Enron, Kenneth Lay, Jeff Skilling, Andy Fastow, George W Bush, Toltec News and Sports, Bethany McClean, Comfort Technology Social Media Agency

Enron~The Smartest Guys In The Room~feat Bethany McLean

58 Views - Published on 16 Jul, 2020
⁣The Enron scandal, publicized in October 2001, led to the bankruptcy of the Enron Corporation, an American energy company based in Houston, Texas, and the de facto dissolution of Arthur Andersen, which was one of the five largest audit and accountancy
partnerships in the world. In addition to being the largest bankruptcy
reorganization in American history at that time, Enron was cited as the
biggest audit failure.[1]:61
Enron was formed in 1985 by Kenneth Lay after merging Houston Natural Gas and InterNorth. Several years later, when Jeffrey Skilling was hired, he developed a staff of executives that – by the use of accounting loopholes, special purpose entities,
and poor financial reporting – were able to hide billions of dollars in
debt from failed deals and projects. Chief Financial Officer Andrew Fastow
and other executives misled Enron's board of directors and audit
committee on high-risk accounting practices and pressured Arthur
Andersen to ignore the issues.
Enron shareholders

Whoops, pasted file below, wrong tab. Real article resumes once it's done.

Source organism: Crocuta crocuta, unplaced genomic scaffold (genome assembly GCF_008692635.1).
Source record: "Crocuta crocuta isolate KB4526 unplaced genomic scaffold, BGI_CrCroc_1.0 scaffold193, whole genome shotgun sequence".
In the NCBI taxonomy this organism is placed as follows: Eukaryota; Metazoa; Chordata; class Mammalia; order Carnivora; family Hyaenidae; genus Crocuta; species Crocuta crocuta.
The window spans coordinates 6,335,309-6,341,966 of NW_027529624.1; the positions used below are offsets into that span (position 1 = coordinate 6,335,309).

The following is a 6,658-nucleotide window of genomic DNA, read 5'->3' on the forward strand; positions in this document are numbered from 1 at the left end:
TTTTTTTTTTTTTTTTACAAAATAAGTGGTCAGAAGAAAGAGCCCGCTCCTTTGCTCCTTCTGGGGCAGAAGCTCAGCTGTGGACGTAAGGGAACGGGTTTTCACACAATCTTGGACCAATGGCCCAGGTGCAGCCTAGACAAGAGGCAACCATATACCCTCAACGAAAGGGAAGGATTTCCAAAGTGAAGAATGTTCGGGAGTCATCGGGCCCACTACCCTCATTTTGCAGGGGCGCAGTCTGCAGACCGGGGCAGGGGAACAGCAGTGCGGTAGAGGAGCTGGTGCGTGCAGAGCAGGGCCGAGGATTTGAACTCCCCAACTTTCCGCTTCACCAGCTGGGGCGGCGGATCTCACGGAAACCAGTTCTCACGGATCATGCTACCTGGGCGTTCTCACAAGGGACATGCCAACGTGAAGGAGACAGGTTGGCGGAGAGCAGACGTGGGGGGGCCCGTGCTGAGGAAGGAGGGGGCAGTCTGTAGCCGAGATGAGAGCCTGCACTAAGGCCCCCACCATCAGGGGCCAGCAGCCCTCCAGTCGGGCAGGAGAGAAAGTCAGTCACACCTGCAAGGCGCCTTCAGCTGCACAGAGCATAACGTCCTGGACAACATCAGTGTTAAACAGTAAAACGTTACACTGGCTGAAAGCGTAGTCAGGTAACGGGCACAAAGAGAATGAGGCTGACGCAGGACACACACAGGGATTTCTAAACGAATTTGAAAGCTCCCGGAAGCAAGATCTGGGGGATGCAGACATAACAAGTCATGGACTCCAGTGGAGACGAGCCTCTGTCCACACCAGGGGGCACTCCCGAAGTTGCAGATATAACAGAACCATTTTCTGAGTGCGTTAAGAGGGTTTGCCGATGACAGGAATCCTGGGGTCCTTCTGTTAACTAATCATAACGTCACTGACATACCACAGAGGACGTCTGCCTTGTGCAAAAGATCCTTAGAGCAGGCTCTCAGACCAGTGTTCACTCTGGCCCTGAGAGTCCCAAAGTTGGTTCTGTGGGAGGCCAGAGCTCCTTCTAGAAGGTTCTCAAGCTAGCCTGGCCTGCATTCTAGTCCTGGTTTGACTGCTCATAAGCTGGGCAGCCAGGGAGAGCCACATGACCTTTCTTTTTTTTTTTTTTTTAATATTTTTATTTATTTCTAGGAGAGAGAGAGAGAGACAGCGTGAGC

filed a $40 billion lawsuit after the company's stock price, which
achieved a high of US$90.75 per share in mid-2000, plummeted to less
than $1 by the end of November 2001.[2] The U.S. Securities and Exchange Commission (SEC) began an investigation, and rival Houston competitor Dynegy
offered to purchase the company at a very low price. The deal failed,
and on December 2, 2001, Enron filed for bankruptcy under Chapter 11 of the United States Bankruptcy Code. Enron's $63.4 billion in assets made it the largest corporate bankruptcy in U.S. history until the WorldCom scandal the next year.[3]
Many executives at Enron were indicted for a variety of charges
and some were later sentenced to prison. Arthur Andersen was found
guilty of illegally destroying documents relevant to the SEC
investigation, which voided its license to audit public companies and
effectively closed the firm. By the time the ruling was overturned at the U.S. Supreme Court,
the company had lost the majority of its customers and had ceased
operating. Enron employees and shareholders received limited returns in
lawsuits, despite losing billions in pensions and stock prices.
As a consequence of the scandal, new regulations and legislation
were enacted to expand the accuracy of financial reporting for public
companies.[4] One piece of legislation, the Sarbanes–Oxley Act,
increased penalties for destroying, altering, or fabricating records in
federal investigations or for attempting to defraud shareholders.[5] The act also increased the accountability of auditing firms to remain unbiased and independent of their clients.[4]
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